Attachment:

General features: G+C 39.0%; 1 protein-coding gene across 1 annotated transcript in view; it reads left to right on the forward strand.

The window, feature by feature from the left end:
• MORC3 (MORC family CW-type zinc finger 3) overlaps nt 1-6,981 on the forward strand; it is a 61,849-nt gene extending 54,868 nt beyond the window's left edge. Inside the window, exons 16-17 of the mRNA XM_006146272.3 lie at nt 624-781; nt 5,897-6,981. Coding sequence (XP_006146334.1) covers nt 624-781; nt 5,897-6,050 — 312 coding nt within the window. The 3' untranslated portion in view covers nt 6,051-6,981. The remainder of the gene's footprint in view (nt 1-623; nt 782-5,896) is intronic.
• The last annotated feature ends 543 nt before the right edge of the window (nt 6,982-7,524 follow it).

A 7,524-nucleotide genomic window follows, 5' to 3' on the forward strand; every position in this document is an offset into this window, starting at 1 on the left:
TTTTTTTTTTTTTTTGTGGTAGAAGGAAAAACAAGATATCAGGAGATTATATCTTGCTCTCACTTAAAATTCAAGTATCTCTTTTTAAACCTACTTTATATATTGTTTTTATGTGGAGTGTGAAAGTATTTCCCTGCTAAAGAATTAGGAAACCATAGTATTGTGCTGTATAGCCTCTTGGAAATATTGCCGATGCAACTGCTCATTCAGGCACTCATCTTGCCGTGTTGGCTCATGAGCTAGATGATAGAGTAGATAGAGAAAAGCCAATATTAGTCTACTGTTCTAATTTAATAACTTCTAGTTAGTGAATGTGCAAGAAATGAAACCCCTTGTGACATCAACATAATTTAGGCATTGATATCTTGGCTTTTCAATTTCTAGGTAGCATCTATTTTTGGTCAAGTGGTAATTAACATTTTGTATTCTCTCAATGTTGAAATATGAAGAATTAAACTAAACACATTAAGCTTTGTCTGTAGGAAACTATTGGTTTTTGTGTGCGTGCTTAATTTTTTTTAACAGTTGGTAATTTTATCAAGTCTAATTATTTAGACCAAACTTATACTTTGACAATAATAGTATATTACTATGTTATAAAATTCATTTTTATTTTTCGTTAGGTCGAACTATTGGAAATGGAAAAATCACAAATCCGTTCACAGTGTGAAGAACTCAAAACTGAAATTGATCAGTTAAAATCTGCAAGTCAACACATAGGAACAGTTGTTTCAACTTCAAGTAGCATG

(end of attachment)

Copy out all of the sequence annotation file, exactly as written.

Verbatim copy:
General features: G+C 39.0%; 1 protein-coding gene across 1 annotated transcript in view; it reads left to right on the forward strand.

The window, feature by feature from the left end:
• MORC3 (MORC family CW-type zinc finger 3) overlaps nt 1-6,981 on the forward strand; it is a 61,849-nt gene extending 54,868 nt beyond the window's left edge. Inside the window, exons 16-17 of the mRNA XM_006146272.3 lie at nt 624-781; nt 5,897-6,981. Coding sequence (XP_006146334.1) covers nt 624-781; nt 5,897-6,050 — 312 coding nt within the window. The 3' untranslated portion in view covers nt 6,051-6,981. The remainder of the gene's footprint in view (nt 1-623; nt 782-5,896) is intronic.
• The last annotated feature ends 543 nt before the right edge of the window (nt 6,982-7,524 follow it).

A 7,524-nucleotide genomic window follows, 5' to 3' on the forward strand; every position in this document is an offset into this window, starting at 1 on the left:
TTTTTTTTTTTTTTTGTGGTAGAAGGAAAAACAAGATATCAGGAGATTATATCTTGCTCTCACTTAAAATTCAAGTATCTCTTTTTAAACCTACTTTATATATTGTTTTTATGTGGAGTGTGAAAGTATTTCCCTGCTAAAGAATTAGGAAACCATAGTATTGTGCTGTATAGCCTCTTGGAAATATTGCCGATGCAACTGCTCATTCAGGCACTCATCTTGCCGTGTTGGCTCATGAGCTAGATGATAGAGTAGATAGAGAAAAGCCAATATTAGTCTACTGTTCTAATTTAATAACTTCTAGTTAGTGAATGTGCAAGAAATGAAACCCCTTGTGACATCAACATAATTTAGGCATTGATATCTTGGCTTTTCAATTTCTAGGTAGCATCTATTTTTGGTCAAGTGGTAATTAACATTTTGTATTCTCTCAATGTTGAAATATGAAGAATTAAACTAAACACATTAAGCTTTGTCTGTAGGAAACTATTGGTTTTTGTGTGCGTGCTTAATTTTTTTTAACAGTTGGTAATTTTATCAAGTCTAATTATTTAGACCAAACTTATACTTTGACAATAATAGTATATTACTATGTTATAAAATTCATTTTTATTTTTCGTTAGGTCGAACTATTGGAAATGGAAAAATCACAAATCCGTTCACAGTGTGAAGAACTCAAAACTGAAATTGATCAGTTAAAATCTGCAAGTCAACACATAGGAACAGTTGTTTCAACTTCAAGTAGCATG